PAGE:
Govt. Not to Back Off on OJK Commissioner

Wandrik Panca Adiguna
Wandrik Panca Adiguna - 21 Desember 2010  |  02:51 WIB

JAKARTA: The appointment of the board of commissioners of the Financial Services Authority (OJK) by the president is considered more effective than by the legislative body, which involves more people.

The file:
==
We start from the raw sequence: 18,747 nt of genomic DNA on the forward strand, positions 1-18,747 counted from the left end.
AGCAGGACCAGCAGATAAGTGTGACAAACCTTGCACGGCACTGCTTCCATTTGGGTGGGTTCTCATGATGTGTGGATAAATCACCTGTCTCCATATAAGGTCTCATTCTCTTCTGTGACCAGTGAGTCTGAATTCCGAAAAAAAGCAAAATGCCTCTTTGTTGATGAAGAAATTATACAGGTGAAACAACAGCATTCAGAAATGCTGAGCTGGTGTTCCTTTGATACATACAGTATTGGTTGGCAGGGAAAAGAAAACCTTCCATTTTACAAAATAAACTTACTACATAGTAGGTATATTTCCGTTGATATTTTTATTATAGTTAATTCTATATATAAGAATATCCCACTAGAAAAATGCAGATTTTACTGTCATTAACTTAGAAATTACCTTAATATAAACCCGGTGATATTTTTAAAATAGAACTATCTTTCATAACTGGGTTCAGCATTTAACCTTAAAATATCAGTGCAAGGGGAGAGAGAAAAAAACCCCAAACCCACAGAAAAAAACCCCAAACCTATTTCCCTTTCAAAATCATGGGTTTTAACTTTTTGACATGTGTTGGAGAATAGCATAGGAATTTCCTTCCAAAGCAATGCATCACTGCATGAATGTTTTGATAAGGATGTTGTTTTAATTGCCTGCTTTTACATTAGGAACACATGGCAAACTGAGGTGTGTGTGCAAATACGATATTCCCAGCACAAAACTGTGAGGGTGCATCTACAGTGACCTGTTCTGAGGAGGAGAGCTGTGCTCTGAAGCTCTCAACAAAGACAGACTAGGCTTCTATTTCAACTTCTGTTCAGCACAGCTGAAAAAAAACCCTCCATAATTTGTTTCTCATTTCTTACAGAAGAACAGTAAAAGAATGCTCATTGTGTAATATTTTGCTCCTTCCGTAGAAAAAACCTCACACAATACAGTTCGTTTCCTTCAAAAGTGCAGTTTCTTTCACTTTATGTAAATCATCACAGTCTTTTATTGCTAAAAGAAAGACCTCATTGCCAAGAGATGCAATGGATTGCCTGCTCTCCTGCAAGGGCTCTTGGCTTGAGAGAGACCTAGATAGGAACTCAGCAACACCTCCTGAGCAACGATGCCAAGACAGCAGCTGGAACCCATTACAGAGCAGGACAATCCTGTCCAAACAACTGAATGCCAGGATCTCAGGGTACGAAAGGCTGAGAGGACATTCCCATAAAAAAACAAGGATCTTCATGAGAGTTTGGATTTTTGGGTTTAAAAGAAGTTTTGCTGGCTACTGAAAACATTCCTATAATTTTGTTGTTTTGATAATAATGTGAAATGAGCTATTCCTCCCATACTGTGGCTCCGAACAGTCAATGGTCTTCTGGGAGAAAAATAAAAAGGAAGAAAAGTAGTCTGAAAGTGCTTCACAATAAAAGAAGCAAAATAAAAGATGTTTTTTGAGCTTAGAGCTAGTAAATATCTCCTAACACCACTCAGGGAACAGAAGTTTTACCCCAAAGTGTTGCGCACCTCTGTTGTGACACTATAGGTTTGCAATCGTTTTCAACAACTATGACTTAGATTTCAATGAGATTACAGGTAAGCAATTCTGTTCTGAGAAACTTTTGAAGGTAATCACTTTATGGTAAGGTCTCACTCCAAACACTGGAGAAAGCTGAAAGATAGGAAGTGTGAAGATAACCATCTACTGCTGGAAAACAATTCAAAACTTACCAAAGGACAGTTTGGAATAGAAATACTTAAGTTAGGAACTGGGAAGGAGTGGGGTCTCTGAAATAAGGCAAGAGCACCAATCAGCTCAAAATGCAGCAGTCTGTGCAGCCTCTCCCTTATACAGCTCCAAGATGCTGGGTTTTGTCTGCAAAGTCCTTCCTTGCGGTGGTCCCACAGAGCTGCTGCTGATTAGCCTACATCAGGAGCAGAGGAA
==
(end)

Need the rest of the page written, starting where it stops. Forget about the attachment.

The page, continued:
The government will not back off to maintain the concept during the follow-up deliberation next year. Head of the Capital Market Market and Financial Institution Supervisory Agency (Bapepam-LK) Ahmad Fuad Rahmany viewed the OJK Bill proposed by the government was better than the concepts of independent supervision adopted by other countries since Indonesia drafted the concept after the 2008 crisis. "The OJK we design will be better for not only us but also the state. However, if no compromising point is reached, it will be better for us not to have the OJK. We want to have an ideal OJK," he told when visiting Bisnis editorial office yesterday. According to him, the government-sponsored OJK was better since the concept had put into account lessons from several countries during the 2008 crisis.For example, the concept includes ex-officio commissioners at the OJK Board of Commissioners to distribute microeconomics information to the monetary and fiscal regulators. Moreover, the appointment of the board of commissioners by the President would be better since, with only one person appointing the commissioners, the competency of the OJK commissioners would be more guaranteed. If the commissioners were named by the president, he argued, it would be more effective and efficient compared to if they were named by 50 lawmakers. "We believe the state will select the best people. It doesn't mean that the House won't be able to find the best commissioners. However, we have to remember there is a political process at the House, which has nine political factions and different kinds of lawmakers." Therefore, he added, the House only needed to confirm the names proposed by the president. During the confirmation process, he continued, the House could reject or accept the candidates based on their track records. The mechanism also adopted the concepts ran in South Korea, England, and Japan. The mechanism to select commissioners is the main reason for the failed go-ahead for the OJK Bill last week, despite the fact that Law 3/2004 on the central bank (BI) fixes the deadline for the creation of the OJK on December 31, 2010. The government insists on having seven commissioners named by the president, with the House only acting to confirm the names, and having two ex-officio commissioners from the BI and the Ministry of Finance. Moreover, the ex-officio commissioners should have voting rights. On the other hand, the House wants three commissioners selected and appointed by the House, four commissioners are named by the president, and two commissioners are ex-officio ones without voting rights. In response to the government's strong stance, Chairperson of the House OJK Special Committee Nusron Wahid alleged the executive branch of violating Article 34 of Law No. 3/2004 on the independence of the OJK. "If the government really wants to co-opt the OJK, it will be better for them not to propose the OJK Bill. Instead, they should suggest amending the BI Law." Nusron questioned the accountability of the OJK if the House only served to give confirmation. Such a thing, he added, would be against the principle of democracy and might even lead to a conflict of interests. Fuad countered that the commissioners named by the President could not be fired by the president, thus, maintaining the independence of the commissioners. (20/wiw)

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